Senators urged Gates to be "fearless" and give "unvarnished, direct advice" about Iraq. He told them he planned to speak candidly and not be "a bump on a log." At the same time, Gates conceded that President Bush would have the final say on Iraq strategy, and several senators questioned whether the president was actually open to new advice.
Much of the questioning focused on the consequences of the Iraq war across the Middle East region, and also on larger U.S. goals there. Gates said he believes Iran is developing nuclear weapons, and that President Mahmoud Ahmadinejad is lying when he says Iran is not.
When Sen. Robert Byrd (D-WV) asked directly whether Gates supported an attack on Iran, Gates replied he considered that a "last resort." He said an attack on Iran would carry great risk, including the possibility that Iran would provide weapons of mass destruction to terrorist groups.
For that reason, Gates said diplomacy would be his first choice in dealing with Iran. He told senators that the United States should not be afraid to talk directly to its adversaries, as it did during the Cold War.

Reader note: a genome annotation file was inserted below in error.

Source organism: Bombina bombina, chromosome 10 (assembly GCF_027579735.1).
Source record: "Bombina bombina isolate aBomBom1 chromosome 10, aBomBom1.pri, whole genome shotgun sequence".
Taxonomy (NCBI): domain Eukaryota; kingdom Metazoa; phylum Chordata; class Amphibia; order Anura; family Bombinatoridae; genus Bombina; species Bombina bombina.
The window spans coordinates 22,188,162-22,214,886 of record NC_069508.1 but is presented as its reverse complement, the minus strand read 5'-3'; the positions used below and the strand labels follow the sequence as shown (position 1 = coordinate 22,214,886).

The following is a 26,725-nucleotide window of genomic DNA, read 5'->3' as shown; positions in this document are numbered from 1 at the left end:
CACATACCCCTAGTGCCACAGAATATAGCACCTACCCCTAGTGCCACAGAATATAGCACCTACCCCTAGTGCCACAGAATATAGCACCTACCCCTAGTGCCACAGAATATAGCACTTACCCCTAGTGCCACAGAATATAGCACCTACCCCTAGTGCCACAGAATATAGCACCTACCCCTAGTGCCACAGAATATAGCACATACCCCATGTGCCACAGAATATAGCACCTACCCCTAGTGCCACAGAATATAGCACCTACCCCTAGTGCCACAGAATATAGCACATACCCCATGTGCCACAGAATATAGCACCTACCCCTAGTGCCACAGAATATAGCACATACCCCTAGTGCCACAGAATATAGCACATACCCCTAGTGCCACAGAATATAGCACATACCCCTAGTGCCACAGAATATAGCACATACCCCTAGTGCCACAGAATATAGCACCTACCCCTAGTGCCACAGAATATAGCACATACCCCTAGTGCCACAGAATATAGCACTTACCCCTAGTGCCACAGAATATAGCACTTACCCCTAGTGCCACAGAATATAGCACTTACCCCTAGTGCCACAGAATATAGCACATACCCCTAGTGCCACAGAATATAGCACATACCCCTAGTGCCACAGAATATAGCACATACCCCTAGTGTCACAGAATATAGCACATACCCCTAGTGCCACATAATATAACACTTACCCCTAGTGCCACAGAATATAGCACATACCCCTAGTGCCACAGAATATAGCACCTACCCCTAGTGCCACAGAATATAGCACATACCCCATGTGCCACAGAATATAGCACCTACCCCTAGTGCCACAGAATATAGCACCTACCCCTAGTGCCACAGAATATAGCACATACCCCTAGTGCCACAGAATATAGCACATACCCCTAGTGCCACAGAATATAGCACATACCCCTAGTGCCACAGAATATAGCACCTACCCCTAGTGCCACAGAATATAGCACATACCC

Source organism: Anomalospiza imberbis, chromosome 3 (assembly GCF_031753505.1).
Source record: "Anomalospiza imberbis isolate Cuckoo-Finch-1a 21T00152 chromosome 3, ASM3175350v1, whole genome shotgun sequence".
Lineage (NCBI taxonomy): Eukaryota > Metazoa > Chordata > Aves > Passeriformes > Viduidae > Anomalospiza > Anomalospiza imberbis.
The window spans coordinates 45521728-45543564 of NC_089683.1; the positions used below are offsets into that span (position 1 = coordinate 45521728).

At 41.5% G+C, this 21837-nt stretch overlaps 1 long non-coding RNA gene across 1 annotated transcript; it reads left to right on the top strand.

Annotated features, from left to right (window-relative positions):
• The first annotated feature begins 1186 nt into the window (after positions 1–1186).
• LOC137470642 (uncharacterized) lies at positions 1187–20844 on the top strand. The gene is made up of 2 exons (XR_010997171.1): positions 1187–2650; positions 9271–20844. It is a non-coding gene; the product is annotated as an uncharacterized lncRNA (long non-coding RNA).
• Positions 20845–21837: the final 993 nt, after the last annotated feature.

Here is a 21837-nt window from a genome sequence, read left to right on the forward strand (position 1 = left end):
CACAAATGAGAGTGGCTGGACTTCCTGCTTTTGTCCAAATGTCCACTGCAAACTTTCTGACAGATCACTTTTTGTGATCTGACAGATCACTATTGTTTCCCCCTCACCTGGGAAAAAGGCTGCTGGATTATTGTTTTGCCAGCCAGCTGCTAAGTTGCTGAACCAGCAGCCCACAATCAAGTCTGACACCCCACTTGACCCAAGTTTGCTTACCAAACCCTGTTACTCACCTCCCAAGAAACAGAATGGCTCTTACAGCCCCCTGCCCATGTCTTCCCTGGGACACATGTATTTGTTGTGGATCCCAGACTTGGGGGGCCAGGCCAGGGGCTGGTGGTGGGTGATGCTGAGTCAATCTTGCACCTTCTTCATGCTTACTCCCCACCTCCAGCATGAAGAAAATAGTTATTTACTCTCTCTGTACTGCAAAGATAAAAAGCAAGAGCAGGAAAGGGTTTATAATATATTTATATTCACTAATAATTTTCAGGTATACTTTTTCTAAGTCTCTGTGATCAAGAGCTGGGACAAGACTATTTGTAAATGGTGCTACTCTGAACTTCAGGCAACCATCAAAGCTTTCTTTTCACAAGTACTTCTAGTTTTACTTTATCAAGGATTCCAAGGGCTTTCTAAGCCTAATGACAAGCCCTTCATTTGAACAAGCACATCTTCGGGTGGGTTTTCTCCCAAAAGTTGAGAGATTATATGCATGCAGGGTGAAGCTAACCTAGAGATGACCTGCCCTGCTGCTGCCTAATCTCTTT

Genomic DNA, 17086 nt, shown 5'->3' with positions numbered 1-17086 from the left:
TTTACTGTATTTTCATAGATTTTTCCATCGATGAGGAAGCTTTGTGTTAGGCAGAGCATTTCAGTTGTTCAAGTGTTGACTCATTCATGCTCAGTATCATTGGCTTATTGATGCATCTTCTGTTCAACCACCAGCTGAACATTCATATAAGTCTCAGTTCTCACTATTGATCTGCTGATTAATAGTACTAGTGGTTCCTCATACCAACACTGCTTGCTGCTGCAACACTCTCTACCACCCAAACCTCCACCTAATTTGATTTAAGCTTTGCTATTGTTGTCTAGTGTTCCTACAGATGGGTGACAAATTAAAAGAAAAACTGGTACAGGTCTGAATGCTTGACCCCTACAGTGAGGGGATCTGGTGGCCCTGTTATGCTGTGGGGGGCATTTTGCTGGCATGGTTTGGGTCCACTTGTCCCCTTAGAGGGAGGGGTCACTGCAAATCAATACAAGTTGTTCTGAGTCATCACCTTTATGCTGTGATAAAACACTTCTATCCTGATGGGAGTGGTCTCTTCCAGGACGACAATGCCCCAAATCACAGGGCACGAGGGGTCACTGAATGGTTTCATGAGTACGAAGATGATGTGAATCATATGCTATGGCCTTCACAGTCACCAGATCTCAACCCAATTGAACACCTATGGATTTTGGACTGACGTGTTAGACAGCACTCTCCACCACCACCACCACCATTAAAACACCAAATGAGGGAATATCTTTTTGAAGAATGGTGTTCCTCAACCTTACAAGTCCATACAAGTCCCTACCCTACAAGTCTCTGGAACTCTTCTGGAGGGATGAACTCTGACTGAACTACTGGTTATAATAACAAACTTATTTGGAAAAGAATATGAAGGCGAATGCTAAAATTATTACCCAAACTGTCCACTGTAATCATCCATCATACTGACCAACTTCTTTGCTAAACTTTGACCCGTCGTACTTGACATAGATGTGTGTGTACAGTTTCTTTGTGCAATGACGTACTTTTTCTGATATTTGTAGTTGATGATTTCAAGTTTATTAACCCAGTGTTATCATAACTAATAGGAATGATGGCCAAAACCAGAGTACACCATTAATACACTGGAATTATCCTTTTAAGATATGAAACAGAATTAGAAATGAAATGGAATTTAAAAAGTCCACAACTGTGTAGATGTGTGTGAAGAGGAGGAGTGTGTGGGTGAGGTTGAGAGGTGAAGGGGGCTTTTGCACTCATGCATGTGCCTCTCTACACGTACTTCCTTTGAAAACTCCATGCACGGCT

No Longer Controversial
In 1987 President Reagan nominated Gates to head the CIA, but Gates withdrew amid questions over his role in the Iran-Contra scandal. Four years later, the first President Bush nominated him to the same post, and the contentious hearing dragged on for 10 days. A number of Gates' former friends and colleagues testified that he was a "yes man." They accused him of disdaining the views of others and manipulating intelligence to fit his bosses' views. The hearings dragged on for 10 days, and though he was confirmed in the end, 31 Democrats voted against Gates.
Twelve of those Democrats are still in Congress, but few of their concerns seem to have lingered. At Tuesday's hearing, Sen. Carl Levin (D-MI) asked about Iran-Contra, but did not press the point. He called Gates' statements about Iraq a "necessary, refreshing breath of reality."